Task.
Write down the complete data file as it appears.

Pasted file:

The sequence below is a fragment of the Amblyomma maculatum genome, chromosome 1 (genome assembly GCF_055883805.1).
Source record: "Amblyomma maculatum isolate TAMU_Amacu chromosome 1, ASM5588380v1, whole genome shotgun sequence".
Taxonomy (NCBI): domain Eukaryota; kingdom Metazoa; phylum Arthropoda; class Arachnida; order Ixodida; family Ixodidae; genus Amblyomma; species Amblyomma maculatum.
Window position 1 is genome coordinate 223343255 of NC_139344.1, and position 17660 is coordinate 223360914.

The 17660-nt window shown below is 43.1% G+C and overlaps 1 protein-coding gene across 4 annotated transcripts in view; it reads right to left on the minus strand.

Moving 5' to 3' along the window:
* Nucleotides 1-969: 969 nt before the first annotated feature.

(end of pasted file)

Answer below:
The sequence below is a fragment of the Amblyomma maculatum genome, chromosome 1 (genome assembly GCF_055883805.1).
Source record: "Amblyomma maculatum isolate TAMU_Amacu chromosome 1, ASM5588380v1, whole genome shotgun sequence".
Taxonomy (NCBI): domain Eukaryota; kingdom Metazoa; phylum Arthropoda; class Arachnida; order Ixodida; family Ixodidae; genus Amblyomma; species Amblyomma maculatum.
Window position 1 is genome coordinate 223343255 of NC_139344.1, and position 17660 is coordinate 223360914.

The 17660-nt window shown below is 43.1% G+C and overlaps 1 protein-coding gene across 4 annotated transcripts in view; it reads right to left on the minus strand.

Moving 5' to 3' along the window:
* Nucleotides 1-969: 969 nt before the first annotated feature.